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02 February 2016
Section 181 of the Companies Act 1956 provides statutory relief for an aggrieved member of a company in case of oppression. While the courts have traditionally been reluctant to interfere in a company's internal affairs, an aggrieved member may succeed if he or she can establish that:
When granting relief, the court has discretion to make any order that it sees fit in order to end the company's oppressive conduct, including winding up the company. Compared to other countries, Malaysia has the widest provisions in this regard. This can be seen in the leading case of Re Kong Thai Sawmill (Miri) Sdn Bhd, in which Lord Wilberforce stated that the applicable test is whether there was "a visible departure from the standards of fair dealing and a violation of the conditions of fair play which a shareholder is entitled to expect".
This long-established test was recently challenged before the Federal Court in Looh Siong Chee v Numix Engineering Sdn Bhd, in which the court was invited to reconsider the applicable test for an oppression petition under Section 181 of the Companies Act 1965 in light of recent developments in the English law of oppression.
The cause of action stemmed from a breach of agreements between appellant Looh Siong Chee, respondent Numix Engineering Sdn Bhd and Magic Telecom Sdn Bhd (a subsidiary of the respondent). The agreements were entered into in order to secure investment from the appellant, as the respondent was facing financial crisis. As a result of the appellant's failure to discharge his obligations under the agreements, the respondent faced a financial dilemma. The appellant persuaded the respondent to issue 4 million shares in Magic to Sejahtera Saluran Sdn Bhd (an affiliate of the appellant) for the grant of a RM4 million loan to Magic. An extraordinary general meeting was subsequently requisitioned by Sejahtera in order to include two additional directors on Magic's board of directors. The respondent strongly objected to this request and filed an oppression petition under Section 181 of the Companies Act 1956 against the appellant and Sejahtera, declaring that the allotment of the 4 million shares to Sejahtera was void and at the same time seeking an injunction to exclude the appellant and Sejahtera from the management of Magic. In turn, the appellant and Sejahtera filed a civil suit against the respondent for specific performance of the agreements. Both parties consented to try the actions jointly before the High Court.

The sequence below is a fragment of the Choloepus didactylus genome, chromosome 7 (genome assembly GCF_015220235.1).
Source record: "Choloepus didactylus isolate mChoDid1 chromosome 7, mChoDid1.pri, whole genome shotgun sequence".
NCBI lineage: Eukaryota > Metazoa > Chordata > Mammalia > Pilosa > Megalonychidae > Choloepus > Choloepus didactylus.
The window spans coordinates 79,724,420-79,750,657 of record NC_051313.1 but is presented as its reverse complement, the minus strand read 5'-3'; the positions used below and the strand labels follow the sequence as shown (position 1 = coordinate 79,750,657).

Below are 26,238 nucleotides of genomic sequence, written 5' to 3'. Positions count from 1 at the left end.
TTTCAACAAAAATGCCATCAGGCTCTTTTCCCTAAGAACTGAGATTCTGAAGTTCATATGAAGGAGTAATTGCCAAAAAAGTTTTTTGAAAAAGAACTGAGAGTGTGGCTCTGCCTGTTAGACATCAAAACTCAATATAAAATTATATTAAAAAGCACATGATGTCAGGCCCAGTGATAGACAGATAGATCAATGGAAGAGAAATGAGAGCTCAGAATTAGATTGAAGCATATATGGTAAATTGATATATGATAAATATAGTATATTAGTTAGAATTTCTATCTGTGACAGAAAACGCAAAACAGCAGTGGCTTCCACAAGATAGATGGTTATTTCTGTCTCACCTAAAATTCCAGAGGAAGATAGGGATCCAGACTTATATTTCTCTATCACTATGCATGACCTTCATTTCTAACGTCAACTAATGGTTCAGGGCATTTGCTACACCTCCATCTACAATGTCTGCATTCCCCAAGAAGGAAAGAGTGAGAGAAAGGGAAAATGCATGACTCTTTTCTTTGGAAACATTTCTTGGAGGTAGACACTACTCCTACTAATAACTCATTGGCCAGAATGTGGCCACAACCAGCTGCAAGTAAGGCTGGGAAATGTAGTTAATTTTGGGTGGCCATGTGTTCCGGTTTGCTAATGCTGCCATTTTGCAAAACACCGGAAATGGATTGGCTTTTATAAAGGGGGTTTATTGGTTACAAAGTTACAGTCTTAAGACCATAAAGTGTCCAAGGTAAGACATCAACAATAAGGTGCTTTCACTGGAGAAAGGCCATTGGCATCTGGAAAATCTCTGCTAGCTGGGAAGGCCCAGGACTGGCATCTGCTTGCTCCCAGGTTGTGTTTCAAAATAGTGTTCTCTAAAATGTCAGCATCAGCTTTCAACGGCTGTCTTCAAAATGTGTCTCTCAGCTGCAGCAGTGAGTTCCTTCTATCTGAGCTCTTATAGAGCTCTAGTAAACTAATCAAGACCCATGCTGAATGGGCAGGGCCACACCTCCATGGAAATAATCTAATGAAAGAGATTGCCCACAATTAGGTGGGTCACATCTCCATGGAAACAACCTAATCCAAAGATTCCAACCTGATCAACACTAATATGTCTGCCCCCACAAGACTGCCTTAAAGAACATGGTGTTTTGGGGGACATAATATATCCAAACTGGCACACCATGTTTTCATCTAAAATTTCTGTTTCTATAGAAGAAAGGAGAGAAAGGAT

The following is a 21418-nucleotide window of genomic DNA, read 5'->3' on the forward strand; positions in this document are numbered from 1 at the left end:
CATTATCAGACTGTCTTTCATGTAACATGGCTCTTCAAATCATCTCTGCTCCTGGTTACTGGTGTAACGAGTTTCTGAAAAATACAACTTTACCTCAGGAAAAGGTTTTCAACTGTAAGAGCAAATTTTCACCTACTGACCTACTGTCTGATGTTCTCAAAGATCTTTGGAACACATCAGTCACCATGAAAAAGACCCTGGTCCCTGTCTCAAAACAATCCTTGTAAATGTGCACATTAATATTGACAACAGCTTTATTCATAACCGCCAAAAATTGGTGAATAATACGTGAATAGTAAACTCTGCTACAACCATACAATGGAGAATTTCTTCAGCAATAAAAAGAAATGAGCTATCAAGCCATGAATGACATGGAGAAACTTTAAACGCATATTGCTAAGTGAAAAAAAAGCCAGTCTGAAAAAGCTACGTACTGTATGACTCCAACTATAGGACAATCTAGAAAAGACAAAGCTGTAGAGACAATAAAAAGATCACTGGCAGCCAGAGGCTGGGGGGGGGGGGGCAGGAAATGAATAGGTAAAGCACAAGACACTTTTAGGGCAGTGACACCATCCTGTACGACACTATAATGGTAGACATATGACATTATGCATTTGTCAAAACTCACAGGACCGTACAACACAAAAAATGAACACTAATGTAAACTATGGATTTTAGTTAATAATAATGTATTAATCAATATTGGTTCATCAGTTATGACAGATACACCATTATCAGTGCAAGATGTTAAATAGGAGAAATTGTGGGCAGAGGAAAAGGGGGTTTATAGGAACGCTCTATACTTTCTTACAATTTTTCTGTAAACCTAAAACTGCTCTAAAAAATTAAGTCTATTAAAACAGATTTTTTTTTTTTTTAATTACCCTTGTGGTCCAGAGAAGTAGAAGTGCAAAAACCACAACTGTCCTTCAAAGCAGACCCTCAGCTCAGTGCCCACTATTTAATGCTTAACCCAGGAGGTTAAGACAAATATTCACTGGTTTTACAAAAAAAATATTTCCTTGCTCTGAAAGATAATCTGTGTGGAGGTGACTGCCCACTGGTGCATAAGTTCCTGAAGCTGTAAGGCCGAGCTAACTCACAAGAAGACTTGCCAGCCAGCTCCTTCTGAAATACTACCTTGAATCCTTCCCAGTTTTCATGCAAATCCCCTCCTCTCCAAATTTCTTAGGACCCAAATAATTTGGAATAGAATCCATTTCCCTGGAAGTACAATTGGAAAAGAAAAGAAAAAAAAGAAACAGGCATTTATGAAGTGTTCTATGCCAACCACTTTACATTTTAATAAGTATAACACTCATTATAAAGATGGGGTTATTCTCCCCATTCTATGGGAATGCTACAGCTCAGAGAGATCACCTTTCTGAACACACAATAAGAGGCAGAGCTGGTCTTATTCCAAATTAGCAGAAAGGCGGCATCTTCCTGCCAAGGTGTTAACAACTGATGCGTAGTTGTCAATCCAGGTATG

The High Court granted the oppression petition, but dismissed the civil suit. The court ruled that both the appellant and Magic were guilty of oppressive conduct and therefore nullified the allotment of the 4 million shares by Magic to Sejahtera. The court also ruled that the appointment of the two additional directors was prejudicial to the respondent and Magic. Further, Magic was ruled to be wound up.
The appellant's appeal to the Court of Appeal was dismissed. Subsequently, the appellant was granted leave to appeal to the Federal Court. The Federal Court similarly dismissed the appeal and held that there was no valid reason to redefine the test for oppression under Section 181, as Section 994 of the UK Companies Act 2006 – which formed part of the recent developments in the English law of oppression – was not in pari materia (ie, on the same subject) to Section 181 of the Companies Act 1956. Further, the purported development had previously been examined in full in the context of a Section 181 oppression petition in the Federal Court cases of Pan-Pacifi c Construction Ltd v Ngiu Kee Corporation (M) Bhd and Jet-Tech Materials Sdn Bhd v Yushiro Chemical Industry Co Ltd. The Federal Court further confirmed that, in accordance with the operative test set out Re Kong Thai Sawmill Sdn Bhd, the basis to determine fairness is that of "commercial fairness".
This decision maintained the wide scope of Section 181, which allows relief to be granted and damages to be awarded (including winding up the company) in order to end a company's oppressive conduct. Under this provision, the court must establish that the company acted oppressively and with disregard before granting relief. As such, winding-up is not considered to be a primary remedy. Conversely, the English law of oppression is much narrower. The court must establish that the facts would justify the winding-up order based on the 'just and equitable' principle, and that the winding up of the company would unfairly prejudice the oppressed minority. The liberal approach taken in Malaysia enables the courts to grant relief in a company's best interest.
For further information on this topic please contact Gan Khong Aik at Gan Partnership by telephone (+603 2201 1130) or email (email@example.com). The Gan Partnership website can be accessed at www.ganlaw.my.
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